Unfortunately I think it may have missed it's peak opportunity to catch on because of this kind of problem - and a chronically buggy and unstable Eclipse plugin - but we'll see.
You really can start by writing Java-in-Scala and then gradually making use of the more advanced features as you need them.
Clojure is great too, of course, but I think Scala is much more likely to gain a foothold in the programming mainstream.
If I could rename Clojure and GIMP I'd do so in a heartbeat.
I'd much rather everything not also be something else.
GIMP is actually appropriate because AFAIC the program is completely crippled.
They sound identical, in fact, when Clojure is pronounced properly.
> "Dynamic" is technical jargon used by programmers, meaning "good". It derives from the Latin dyno mite, meaning "I am extremely pleased", and is first recorded in the historical work Bona Aetas of noted Roman sage and pundit J.J. Walker. Its meaning evolved in the 4th century after monks copying an obscure manuscript on programming linguistics in their ignorance tried to deduce its meaning from context. [...]
(the comment continues at the link; read the whole thing, it's pretty funny whether or not you agree with the sentiment)
Summary: No. At the time that Scala was started, built-in support for XML showcased one area were object-oriented decomposition failed and functional programming proved quite useful. Today the benefits of FP are more well known, and it's generally agreed that if Scala were starting from scratch it would not include XML literals. However, given that XML literals are in the language already, that large code bases have come to rely on them, and that they generally don't get in the way if you don't use them, it's unlikely that they will be removed.
Macros and reader macros ;-)
To some extent there is a continuing popular schism with the idea that "strongly typed" must be synonymous with the lack of "eval", which, at least in principle, cannot be true. In fact, StandardML does have the ability to extend the environment of a program at run-time (as well as Typed Racket). All the necessary typing and meta-data is retained at run-time so that newly evaluated code is checked for type-consistency just like when the "main code" was compiled. So, not only can one expand macros at compile time and verify that the expansions are sound, one can also do the same at run-time.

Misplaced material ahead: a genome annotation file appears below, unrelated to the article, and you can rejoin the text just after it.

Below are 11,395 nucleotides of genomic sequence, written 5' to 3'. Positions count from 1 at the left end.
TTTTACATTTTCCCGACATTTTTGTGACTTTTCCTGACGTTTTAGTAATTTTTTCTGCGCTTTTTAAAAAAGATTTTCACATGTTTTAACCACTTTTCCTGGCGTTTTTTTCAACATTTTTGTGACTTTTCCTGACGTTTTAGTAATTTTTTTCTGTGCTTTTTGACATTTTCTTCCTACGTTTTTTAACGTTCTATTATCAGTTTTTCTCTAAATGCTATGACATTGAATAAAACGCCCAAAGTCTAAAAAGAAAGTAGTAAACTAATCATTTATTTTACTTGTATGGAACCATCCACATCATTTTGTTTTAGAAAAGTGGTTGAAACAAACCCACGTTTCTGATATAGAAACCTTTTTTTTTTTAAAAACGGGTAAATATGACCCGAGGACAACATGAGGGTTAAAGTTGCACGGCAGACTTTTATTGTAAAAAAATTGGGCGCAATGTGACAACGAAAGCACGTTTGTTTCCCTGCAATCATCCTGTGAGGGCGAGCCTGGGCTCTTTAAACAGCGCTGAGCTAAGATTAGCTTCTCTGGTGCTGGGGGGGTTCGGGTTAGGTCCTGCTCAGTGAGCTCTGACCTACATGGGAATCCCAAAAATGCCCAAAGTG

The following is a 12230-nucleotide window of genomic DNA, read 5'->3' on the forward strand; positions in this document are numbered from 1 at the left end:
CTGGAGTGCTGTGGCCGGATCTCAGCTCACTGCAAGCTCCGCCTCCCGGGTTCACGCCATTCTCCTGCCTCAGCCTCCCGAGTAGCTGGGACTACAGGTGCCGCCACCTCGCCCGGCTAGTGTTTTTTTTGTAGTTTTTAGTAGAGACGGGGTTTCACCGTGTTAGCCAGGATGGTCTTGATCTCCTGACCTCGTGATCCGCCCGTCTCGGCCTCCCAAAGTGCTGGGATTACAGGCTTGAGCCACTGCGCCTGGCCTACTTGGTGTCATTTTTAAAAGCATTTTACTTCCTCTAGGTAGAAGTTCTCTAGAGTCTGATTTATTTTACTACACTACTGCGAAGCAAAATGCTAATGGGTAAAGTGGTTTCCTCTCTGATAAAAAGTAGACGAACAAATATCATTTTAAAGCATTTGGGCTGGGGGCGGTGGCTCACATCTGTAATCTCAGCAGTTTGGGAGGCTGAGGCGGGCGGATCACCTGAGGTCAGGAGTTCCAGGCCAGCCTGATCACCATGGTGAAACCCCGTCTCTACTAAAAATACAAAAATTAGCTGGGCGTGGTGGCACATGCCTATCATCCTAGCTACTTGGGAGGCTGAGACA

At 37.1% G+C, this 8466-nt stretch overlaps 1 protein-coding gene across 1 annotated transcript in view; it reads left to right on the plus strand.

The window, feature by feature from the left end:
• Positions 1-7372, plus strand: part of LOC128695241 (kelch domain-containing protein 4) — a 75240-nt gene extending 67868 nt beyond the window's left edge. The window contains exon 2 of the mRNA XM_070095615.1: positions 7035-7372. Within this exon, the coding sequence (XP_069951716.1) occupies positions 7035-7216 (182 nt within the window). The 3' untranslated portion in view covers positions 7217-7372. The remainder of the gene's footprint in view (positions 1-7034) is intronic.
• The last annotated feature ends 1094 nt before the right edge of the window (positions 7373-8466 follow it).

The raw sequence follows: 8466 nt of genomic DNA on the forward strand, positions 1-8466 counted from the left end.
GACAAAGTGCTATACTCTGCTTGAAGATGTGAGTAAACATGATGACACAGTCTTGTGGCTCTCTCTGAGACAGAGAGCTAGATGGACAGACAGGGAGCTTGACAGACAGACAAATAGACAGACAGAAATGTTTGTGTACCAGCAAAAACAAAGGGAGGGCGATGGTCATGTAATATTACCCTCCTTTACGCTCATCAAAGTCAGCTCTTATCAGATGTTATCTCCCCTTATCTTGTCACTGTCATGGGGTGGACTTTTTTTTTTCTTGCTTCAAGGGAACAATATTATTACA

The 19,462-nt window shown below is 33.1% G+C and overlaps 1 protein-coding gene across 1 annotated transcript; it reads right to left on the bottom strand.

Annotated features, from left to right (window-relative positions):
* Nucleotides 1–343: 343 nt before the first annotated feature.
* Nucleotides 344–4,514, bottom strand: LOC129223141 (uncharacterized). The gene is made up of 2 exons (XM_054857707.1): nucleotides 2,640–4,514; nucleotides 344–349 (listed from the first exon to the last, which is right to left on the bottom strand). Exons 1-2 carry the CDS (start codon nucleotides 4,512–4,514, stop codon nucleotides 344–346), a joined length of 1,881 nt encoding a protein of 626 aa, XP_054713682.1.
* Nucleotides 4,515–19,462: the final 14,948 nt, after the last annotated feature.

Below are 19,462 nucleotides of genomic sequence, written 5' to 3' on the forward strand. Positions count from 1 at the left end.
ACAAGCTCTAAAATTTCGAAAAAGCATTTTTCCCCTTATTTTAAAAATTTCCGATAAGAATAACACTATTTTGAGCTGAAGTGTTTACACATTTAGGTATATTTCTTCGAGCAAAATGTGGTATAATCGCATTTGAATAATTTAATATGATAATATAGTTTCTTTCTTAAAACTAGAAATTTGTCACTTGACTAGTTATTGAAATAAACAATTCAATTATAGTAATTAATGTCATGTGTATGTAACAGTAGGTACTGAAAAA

Macros for the win.
It is my understanding that a good macro system in a statically typed langauge is still an open research problem. I remember hearing that the Racket research group was still working on it for their typed Racket system, and that it was, at least as of a year ago, not possible to directly port macros from the standard language over to the typed language.
I also remember hearing that template Haskell is a relatively primitive macro system that very few Haskell developers currently actually use, but I'm not an expert in this area.
Scala is already cutting edge in a lot of ways. Expecting them to innovate in such a difficult and untrodden area on top of what they've already done is asking a little much, especially considering that it is meant to be a practical and not a research language.
In no way am I trivializing the complexity of what would be involved in bringing a useful macro system to Scala, but compiler plugins for Scala are filling this role today, a good macro system could make meta programming more accessible. Already there are plugins for SBT to invoke FreeMarker on Scala-program templates to generate code, clearly a poor-man's solution, but it simply is more evidence that a macro-system would and would be put to good use were one available.